Some people say we should live each day with the consciousness that there may not be tomorrow. But if we just go on doing what we want and desire at the moment, we fall into the trap of being short-sighted. A certain things are meant to be waited upon, yet a certain things are meant to be done and experienced now. Where is the balance?
梅ちゃん at 2:25:00 AM
Tuesday, August 22, 2006
I did a quick mental calculation in my head on the subway today. For so far 9 months out of the whole year in the year 2006, I've spent 10 days in Europe, 6 months in Boston, 2 months in Japan, 2 weeks in China and 3 weeks in Taiwan. 3-4 major locations in 9 months - that's an average of about one major transition in every 3 months.
And these are not city to city transitions, these are country to country transitions.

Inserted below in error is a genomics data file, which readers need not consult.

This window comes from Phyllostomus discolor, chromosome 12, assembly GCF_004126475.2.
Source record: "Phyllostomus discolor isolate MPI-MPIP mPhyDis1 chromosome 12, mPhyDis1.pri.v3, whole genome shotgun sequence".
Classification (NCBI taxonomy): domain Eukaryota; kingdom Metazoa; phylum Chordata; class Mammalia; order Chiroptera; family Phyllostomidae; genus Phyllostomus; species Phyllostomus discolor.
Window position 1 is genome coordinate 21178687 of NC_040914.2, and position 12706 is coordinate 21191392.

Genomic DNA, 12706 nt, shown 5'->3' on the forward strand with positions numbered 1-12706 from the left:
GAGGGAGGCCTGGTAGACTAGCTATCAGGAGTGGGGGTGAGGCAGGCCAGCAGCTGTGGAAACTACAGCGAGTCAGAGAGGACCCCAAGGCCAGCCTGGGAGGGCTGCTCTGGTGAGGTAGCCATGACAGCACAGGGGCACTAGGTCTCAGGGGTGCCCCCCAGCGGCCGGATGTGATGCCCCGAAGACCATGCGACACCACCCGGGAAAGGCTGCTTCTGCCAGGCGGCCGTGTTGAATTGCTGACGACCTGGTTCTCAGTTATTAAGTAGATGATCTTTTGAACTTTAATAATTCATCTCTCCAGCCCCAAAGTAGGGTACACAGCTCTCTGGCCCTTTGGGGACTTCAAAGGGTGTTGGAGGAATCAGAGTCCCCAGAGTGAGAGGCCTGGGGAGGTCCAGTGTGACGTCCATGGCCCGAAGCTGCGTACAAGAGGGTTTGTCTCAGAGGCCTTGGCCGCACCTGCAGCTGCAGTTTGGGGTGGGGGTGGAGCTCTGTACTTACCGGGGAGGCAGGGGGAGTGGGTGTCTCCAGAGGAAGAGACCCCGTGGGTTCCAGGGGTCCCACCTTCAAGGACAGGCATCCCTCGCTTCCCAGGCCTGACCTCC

Granted that I'm able to speak different languages that allow me to have at least one good venue of communication in each location, there's no doubt that a transition is a transition.
I still don't know why a plate of plain, dull salad would cost more than a sandwich at Au Bon Pain. And I also don't know why they keep calling all sesame dressing "Asian sesame dressing" when there's no such a thing in China, Taiwan, Hong Kong, or South East Asia. Maybe Japan.
I still don't know why Americans regard potato chips, chocolat chip coockies, and a can of soda part of a healthy and well-balanced lunch meal.
And I can't figure out why each time when someone gets robbed around campus, the security alert mass-email from the Harvard Police Dept reads - "since the incident did not occur on Harvard University Campus, it is currently under investigation by the Cambridge police department."